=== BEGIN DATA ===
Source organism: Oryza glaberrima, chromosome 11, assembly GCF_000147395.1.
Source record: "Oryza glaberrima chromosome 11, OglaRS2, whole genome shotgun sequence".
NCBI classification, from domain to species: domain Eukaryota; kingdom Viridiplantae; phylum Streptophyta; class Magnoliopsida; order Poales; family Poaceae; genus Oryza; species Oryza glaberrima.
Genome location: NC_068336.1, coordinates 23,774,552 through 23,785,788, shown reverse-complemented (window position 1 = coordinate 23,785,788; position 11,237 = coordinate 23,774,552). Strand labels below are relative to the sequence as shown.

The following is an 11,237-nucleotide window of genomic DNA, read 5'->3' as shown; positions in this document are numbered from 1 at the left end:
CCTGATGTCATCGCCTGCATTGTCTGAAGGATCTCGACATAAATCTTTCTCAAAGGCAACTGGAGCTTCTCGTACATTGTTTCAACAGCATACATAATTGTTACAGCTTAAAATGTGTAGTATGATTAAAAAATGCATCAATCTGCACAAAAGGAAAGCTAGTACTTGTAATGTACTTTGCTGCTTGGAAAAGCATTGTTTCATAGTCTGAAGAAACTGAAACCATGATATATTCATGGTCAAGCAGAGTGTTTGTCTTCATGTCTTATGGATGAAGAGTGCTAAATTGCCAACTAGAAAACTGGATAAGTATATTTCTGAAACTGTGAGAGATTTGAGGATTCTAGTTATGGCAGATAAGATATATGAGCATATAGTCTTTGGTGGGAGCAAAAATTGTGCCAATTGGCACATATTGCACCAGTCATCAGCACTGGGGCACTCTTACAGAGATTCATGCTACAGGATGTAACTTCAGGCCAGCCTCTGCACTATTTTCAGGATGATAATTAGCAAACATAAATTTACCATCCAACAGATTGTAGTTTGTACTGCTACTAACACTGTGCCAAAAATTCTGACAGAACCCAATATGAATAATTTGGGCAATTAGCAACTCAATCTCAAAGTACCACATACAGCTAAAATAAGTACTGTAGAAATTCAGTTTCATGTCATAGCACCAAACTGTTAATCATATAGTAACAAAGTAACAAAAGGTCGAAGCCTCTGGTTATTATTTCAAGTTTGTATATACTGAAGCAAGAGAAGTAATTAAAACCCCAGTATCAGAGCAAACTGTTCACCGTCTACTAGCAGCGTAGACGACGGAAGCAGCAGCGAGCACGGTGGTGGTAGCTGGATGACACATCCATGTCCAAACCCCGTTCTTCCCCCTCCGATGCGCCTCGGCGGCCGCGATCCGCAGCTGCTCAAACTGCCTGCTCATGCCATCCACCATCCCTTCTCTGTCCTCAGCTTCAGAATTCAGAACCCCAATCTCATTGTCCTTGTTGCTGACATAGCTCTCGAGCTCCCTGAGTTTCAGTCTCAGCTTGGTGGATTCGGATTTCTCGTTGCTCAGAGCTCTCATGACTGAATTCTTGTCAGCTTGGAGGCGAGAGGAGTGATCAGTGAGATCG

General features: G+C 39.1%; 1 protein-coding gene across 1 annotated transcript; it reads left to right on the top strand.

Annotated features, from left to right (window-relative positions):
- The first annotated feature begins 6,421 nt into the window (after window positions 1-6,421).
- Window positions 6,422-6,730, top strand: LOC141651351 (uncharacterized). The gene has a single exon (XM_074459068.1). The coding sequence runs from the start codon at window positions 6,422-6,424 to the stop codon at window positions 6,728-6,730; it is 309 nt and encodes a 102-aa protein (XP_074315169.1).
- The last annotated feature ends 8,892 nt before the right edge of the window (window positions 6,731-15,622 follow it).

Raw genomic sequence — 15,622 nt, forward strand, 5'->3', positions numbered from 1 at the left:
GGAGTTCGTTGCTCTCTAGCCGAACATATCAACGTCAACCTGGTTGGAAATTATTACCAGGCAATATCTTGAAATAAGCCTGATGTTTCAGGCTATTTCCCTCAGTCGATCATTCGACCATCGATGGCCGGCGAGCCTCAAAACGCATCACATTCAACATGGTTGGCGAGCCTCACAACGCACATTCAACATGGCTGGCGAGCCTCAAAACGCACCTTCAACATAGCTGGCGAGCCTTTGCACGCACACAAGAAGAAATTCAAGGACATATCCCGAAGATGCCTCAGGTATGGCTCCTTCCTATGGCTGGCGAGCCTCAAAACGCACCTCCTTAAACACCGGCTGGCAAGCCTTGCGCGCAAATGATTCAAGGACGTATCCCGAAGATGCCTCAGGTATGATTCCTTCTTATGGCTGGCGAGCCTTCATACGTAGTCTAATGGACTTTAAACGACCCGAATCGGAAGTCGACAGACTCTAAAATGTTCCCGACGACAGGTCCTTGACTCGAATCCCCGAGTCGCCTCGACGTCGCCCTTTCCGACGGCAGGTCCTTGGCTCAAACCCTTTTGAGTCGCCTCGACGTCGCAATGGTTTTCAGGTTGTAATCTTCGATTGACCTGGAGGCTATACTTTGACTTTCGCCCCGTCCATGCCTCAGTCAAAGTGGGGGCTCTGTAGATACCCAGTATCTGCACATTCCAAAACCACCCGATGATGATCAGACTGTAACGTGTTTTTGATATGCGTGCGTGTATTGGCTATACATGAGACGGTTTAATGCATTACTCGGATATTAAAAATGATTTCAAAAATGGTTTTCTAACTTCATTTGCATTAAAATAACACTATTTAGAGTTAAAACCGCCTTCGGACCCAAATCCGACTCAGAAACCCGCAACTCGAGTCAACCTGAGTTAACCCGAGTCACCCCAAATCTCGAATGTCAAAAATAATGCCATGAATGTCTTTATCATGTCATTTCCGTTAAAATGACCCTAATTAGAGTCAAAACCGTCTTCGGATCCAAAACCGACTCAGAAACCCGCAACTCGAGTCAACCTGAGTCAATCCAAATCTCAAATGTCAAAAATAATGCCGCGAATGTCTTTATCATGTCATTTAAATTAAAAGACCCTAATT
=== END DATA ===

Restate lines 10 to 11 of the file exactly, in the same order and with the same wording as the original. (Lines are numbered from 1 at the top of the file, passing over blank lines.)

- Window positions 6,422-6,730, top strand: LOC141651351 (uncharacterized). The gene has a single exon (XM_074459068.1). The coding sequence runs from the start codon at window positions 6,422-6,424 to the stop codon at window positions 6,728-6,730; it is 309 nt and encodes a 102-aa protein (XP_074315169.1).
- The last annotated feature ends 8,892 nt before the right edge of the window (window positions 6,731-15,622 follow it).